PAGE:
The Last Wave by Pankaj Sekhsaria: a review

I have always wanted to visit the Andaman Islands, and I had written to Pankaj nearly half a decade ago about it, but I didn’t intend to visit the islands as a tourist, especially after the tsunami. The trip however never materialized and years later, today, Pankaj helped me visit the great islands through “The Last Wave”, and I learnt much more about the island than I would have if I were to visit as a mere tourist. Simply put, the book is relevant to those who have been to the islands as it is to those who wish to.
Cover of The Last Wave: An Island Novel by Pankaj Sekhseria,
Published by Harper Collins
The Last Wave’s cover is outlaid on a mellow shade of green, with sights and signs distinctive of the Andamans: a Jarawa standing on what appears to be the Andaman Trunk Road, a fish and a dinghy signifying the basic livelihood of the island, a mugger basking near the base of the book, and between the title and the name of the author rests the flower of Papilionanthe teres. The back-cover, in continuation of the front, shows a Leatherback turtle along the sea, a Narcondam Hornbill that appears to be contemplating its future, and what appears to be the aftermath of the tsunami silhouetted against the colourful design of the book: a reminder of the third deadliest earthquake of the world in the last hundred years.

At 290-pages long, the book is divided into three parts and sub-divided into several chapters each containing a wealth of knowledge skillfully woven with a story of people exploring and discovering the social and ecological aspects of the islands. It starts with a very revealing excerpt from “A History of our Relations with the Andamanese” written in 1899. Every chapter has snippets and facts about the islands, whether in reference to the location, the people of the islands, or its wild denizens – from mangroves and its inhabitants to the virgin tropical forests. It takes one on a trip around the islands led by its main protagonists, with a map guiding the reader of the whereabouts of the stories of the novel. Set in the backdrop of real events, the book slowly and interestingly binds you to its tales – both factual and fictitious, that fiction seems indeed real. Its stories build up one upon another – like brick upon a brick – hinting only subtly where it is all headed – where you know the story ultimately leads to – that singularity event by which the book is aptly titled.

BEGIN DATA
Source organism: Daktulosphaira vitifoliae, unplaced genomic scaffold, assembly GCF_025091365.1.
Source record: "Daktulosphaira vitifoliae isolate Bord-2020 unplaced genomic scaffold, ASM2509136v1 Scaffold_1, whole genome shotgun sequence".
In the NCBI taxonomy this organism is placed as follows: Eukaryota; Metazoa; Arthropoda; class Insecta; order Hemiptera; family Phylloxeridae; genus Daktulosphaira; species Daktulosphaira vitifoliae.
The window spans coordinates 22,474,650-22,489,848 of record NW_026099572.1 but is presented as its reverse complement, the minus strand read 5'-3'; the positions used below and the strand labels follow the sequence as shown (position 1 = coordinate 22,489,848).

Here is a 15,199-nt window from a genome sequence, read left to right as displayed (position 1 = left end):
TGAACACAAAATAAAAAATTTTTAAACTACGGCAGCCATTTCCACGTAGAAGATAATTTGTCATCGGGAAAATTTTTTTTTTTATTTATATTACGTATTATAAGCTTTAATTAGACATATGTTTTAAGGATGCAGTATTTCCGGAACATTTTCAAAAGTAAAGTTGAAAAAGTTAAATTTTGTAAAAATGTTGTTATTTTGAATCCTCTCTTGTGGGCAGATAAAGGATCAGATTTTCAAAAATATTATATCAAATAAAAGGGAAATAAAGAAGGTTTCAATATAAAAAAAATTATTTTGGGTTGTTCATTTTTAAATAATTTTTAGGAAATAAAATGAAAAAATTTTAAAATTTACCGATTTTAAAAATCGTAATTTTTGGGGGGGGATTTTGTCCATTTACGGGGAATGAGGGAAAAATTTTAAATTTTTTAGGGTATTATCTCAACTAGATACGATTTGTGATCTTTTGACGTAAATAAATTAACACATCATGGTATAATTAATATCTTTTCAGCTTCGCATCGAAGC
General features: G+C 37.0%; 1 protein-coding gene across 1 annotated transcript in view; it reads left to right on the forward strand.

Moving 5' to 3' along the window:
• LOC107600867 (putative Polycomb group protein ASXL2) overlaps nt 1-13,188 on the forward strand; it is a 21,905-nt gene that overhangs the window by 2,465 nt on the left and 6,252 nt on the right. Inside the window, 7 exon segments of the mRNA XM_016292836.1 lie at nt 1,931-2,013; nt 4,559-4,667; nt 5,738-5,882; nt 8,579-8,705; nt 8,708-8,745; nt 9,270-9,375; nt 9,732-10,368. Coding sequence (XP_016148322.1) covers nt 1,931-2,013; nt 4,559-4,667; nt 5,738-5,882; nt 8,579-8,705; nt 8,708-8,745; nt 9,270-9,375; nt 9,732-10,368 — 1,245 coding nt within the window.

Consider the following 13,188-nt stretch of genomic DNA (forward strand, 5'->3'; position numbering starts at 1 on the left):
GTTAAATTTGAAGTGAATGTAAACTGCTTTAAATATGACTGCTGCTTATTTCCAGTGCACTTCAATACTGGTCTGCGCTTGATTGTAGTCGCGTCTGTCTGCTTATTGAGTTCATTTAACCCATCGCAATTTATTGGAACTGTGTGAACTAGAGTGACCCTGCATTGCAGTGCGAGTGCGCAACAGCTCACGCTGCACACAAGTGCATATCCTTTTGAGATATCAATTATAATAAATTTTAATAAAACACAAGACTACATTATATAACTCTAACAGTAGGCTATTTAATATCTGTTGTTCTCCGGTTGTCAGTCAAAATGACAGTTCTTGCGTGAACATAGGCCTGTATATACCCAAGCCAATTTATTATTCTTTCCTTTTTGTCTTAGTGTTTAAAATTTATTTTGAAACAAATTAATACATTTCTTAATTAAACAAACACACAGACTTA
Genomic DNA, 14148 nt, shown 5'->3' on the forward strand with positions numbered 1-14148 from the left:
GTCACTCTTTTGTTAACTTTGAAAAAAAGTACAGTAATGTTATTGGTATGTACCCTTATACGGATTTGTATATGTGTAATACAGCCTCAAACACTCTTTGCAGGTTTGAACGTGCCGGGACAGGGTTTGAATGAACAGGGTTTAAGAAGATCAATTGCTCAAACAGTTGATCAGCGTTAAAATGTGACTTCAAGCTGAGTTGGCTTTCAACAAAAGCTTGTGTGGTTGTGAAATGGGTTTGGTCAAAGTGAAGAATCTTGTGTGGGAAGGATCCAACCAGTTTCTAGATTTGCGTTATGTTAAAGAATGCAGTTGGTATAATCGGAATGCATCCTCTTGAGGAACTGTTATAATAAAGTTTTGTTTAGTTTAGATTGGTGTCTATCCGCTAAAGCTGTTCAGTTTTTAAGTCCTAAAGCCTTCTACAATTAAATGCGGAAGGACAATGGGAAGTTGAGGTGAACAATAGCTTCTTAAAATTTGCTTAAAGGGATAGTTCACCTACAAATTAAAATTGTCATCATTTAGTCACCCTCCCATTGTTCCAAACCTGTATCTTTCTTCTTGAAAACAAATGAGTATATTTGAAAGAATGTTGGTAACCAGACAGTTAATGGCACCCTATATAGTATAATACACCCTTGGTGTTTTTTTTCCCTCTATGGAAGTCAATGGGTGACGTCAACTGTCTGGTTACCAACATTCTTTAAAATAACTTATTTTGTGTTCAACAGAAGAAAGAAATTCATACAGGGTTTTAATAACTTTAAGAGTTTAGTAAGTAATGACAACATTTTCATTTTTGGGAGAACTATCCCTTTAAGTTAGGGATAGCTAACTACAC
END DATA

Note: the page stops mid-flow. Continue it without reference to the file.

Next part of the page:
The novel aims to put several pieces together, with the focus on the “first-borns” of the islands – the Jarawas, and the unwarranted, unorthodox notion of the mainlanders towards this mystical community of India. It raises issues of utmost urgency in the real world, and it seeks to answer questions that shall aid in the attitude-shift towards the visitors to the islands as well as those who have simply heard about these people. Although counted in the “fiction” genre, this novel is a startling wake-up call to the real world towards the plight of the Jarawas and other vulnerable communities of the islands.

Pankaj crafts his ideas by showing us both the sides of the coins. The harsh facts lie on the ugly side, and the beautiful and seemingly mystical facts which lie on the beautiful side of the same coin. In this novel, the ugly side reigns over the beautiful – but this is a necessary evil to come to appreciate the beauty of the other side of the coin which lies in its rarity and vulnerability. From the history of the first-borns of the islands, to the local-born and immigrants, to the coming and going of the Japanese and the British, to the changing landscapes of the islands, this book raises issues that are reflective of the mainland India; but in context of this rather isolated ecosystem, it is more expressive and disconcerting. For those with a greater curiosity, the author has also given a list of references at the end of the book.

Beside the vast information about the islands, the personal touch and a sense of belonging comes from the two protagonists of the novel – Harish and Seema, and the other critical characters of the novel. They are the fictitious embodiment of all of us in some way, and this breathes fresh air into what could have otherwise been a factual report of the islands not many would be interested in. And herein lies the best asset of this book: this book is for those who want to be initiated into the web-of-life of the islands: and that must be all of us. Today, the world needs this book; the world needs to know the history, the present, and the out-of-sight yet straight-and-narrow future akin to the Andaman Trunk Road, of our long-lost neighbours of the Andaman and Nicobar Islands.

A must-read for backpackers, wishful-travelers, as well as budding explorers to the Andamans. 

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You can visit the author's Facebook page: The Last Wave - An Island Novel
You can buy the book on Amazon and Flipkart.

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